Intertwining Doctrine Law and Legal Definition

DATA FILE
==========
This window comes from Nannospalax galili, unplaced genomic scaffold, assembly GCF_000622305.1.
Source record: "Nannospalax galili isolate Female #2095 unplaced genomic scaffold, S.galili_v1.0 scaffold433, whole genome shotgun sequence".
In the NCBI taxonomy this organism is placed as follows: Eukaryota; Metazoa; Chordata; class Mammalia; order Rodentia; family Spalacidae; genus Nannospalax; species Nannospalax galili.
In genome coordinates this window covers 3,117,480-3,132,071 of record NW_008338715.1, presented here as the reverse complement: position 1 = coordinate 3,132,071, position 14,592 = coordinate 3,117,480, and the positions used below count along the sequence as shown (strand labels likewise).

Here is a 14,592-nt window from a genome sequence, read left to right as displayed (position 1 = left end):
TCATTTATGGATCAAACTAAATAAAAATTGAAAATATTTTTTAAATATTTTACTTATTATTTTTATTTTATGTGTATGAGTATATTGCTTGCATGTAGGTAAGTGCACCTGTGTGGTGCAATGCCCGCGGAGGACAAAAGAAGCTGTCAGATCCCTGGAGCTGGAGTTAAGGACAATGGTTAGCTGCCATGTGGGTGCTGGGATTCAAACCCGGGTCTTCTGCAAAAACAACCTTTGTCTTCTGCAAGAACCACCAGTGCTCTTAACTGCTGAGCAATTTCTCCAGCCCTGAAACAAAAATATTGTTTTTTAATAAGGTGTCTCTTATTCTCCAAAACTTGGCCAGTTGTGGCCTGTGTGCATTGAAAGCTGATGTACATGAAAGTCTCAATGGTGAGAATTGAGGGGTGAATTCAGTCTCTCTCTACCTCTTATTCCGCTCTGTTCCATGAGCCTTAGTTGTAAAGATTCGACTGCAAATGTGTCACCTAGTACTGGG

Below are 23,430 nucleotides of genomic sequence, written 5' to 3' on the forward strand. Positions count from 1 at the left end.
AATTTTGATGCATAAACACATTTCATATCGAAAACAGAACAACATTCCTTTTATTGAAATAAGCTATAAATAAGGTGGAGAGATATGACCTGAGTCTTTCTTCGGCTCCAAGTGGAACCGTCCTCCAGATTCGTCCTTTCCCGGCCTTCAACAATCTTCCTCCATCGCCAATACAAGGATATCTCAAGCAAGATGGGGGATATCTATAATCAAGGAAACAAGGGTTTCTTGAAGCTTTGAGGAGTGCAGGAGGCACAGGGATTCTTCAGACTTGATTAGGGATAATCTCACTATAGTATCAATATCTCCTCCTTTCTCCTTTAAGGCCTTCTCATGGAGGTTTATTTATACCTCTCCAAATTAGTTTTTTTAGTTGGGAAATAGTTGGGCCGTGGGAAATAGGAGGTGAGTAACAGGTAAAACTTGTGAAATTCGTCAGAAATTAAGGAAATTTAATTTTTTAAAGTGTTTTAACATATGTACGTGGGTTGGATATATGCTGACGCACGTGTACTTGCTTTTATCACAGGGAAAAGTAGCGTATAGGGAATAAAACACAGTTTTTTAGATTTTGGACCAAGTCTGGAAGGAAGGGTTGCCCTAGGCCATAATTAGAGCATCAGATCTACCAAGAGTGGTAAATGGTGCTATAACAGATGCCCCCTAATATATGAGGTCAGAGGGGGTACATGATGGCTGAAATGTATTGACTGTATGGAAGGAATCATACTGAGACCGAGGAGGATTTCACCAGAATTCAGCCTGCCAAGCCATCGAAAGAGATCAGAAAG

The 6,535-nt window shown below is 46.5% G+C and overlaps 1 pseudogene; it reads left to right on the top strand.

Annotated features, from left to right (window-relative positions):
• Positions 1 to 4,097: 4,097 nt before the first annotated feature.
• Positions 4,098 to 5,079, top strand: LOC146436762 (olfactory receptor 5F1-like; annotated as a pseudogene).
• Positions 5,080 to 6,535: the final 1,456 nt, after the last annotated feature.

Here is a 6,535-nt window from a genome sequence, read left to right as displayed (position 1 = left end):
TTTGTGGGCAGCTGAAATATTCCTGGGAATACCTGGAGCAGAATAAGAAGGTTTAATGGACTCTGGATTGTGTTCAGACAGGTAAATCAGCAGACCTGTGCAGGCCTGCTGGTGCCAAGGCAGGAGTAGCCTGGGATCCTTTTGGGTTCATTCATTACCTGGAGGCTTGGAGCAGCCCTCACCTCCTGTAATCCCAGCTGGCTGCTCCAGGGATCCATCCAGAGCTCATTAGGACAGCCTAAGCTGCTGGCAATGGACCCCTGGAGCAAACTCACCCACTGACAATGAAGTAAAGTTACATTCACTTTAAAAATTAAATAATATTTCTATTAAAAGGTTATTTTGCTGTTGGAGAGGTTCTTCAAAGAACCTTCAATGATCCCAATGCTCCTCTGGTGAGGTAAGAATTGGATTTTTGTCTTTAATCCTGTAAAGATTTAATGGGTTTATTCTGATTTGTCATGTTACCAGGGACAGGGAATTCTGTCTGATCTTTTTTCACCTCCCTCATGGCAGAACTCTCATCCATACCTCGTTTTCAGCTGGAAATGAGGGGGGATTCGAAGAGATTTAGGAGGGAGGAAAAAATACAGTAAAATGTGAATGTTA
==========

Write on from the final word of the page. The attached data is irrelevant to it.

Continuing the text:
Intertwining doctrine refers to a principle that arbitration should be denied if the plaintiff presents both arbitrable and non-arbitrable claims requiring the resolution of identical facts. According to this principle, the courts can refuse to compel arbitration of any claims if arbitrable and nonarbitrable claims arise from a single transaction which are factually and legally mingled. However this doctrine has been rejected by many states as it allows the trial court to negate the effect of an arbitration clause without a statutory basis for doing so which interferes with the parties' decision to arbitrate their disputes. The U.S Supreme Court has also rejected the "intertwining doctrine" because it conflicted with the mandate of Federal Arbitration Act that arbitration agreements must be enforced.[ Dean Witter Reynolds Inc. v. Byrd, 470 U.S. 213 (U.S. 1985)]